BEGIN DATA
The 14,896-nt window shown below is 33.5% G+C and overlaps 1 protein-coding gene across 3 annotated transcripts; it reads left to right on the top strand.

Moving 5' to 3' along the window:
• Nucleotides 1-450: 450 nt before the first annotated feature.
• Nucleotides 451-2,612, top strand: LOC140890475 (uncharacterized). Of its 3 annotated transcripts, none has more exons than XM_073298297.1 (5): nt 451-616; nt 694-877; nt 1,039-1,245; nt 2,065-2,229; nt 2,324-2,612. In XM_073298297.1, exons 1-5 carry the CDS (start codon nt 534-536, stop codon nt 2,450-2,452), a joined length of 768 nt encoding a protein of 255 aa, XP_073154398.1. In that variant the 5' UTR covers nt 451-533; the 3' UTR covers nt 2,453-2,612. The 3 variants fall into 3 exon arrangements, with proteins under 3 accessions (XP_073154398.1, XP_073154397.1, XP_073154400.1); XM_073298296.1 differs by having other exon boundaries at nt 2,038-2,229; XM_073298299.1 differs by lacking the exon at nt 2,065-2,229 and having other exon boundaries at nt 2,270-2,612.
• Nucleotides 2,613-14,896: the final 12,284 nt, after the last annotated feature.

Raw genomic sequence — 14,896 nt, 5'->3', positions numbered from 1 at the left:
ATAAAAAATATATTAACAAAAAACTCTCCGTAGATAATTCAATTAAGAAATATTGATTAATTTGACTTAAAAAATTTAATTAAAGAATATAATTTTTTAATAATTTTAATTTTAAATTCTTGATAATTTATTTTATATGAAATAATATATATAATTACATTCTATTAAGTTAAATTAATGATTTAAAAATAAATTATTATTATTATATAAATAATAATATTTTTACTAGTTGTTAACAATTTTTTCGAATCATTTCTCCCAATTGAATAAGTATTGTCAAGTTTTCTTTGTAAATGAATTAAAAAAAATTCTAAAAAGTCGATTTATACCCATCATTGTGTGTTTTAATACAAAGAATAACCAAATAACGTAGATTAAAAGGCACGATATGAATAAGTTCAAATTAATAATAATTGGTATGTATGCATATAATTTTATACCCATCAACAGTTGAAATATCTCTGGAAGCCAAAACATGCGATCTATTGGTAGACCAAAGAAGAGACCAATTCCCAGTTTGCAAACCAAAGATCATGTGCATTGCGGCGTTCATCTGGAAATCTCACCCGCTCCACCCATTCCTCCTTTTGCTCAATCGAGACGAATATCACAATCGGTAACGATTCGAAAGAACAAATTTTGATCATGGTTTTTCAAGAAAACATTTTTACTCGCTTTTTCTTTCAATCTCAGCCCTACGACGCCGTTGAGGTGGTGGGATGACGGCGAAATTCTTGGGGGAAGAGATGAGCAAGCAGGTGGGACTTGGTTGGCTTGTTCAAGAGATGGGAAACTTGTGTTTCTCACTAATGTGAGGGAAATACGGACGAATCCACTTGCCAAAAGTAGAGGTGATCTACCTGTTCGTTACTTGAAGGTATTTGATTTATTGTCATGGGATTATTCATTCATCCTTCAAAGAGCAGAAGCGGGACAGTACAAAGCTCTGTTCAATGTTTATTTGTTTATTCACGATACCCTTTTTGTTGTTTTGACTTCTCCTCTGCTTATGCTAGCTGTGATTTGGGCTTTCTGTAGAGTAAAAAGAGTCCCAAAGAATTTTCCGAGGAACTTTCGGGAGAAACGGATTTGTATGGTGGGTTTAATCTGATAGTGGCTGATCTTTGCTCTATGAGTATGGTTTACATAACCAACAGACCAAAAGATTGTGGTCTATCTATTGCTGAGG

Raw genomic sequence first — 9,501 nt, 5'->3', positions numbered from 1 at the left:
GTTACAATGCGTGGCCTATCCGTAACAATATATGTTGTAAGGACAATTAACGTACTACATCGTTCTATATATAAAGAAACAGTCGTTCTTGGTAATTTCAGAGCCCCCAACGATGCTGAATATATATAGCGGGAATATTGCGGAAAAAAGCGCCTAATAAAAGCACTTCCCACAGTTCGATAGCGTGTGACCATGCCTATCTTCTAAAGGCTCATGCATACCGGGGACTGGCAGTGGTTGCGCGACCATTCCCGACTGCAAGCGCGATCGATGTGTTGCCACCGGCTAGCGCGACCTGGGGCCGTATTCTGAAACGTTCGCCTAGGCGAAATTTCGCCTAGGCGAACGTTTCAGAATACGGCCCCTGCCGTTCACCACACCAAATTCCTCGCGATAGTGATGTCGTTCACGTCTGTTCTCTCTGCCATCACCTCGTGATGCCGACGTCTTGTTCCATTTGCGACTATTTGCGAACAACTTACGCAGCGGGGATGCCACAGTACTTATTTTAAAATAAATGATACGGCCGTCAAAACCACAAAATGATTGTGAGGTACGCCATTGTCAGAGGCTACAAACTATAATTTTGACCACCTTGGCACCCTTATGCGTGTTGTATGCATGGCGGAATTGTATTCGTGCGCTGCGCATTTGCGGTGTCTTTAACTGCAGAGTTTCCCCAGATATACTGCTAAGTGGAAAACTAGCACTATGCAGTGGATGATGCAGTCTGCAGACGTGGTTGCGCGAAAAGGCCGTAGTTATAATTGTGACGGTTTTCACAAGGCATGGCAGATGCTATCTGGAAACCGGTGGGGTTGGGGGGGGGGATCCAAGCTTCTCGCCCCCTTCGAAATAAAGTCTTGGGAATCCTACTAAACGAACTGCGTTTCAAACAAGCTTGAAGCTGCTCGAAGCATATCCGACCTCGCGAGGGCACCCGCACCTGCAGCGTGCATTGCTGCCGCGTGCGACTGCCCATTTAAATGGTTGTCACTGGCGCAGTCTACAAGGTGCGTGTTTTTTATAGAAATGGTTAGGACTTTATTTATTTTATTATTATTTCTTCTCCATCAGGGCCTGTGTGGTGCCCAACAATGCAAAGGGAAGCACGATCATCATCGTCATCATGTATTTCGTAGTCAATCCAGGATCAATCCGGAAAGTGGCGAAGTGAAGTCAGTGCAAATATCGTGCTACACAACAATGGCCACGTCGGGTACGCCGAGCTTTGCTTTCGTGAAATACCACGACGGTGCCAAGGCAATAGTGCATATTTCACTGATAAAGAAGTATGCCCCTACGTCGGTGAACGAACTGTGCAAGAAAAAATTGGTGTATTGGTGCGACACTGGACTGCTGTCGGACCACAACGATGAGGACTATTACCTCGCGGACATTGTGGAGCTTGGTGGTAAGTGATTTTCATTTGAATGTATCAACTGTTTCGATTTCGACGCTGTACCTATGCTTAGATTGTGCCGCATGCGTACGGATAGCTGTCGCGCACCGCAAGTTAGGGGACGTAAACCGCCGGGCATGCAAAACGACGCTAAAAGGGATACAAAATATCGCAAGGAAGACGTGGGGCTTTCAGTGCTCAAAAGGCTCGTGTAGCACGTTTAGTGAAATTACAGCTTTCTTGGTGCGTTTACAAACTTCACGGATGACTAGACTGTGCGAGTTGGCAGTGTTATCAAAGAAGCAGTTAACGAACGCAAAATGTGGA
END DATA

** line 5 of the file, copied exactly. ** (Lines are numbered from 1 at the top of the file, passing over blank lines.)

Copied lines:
• Nucleotides 2,613-14,896: the final 12,284 nt, after the last annotated feature.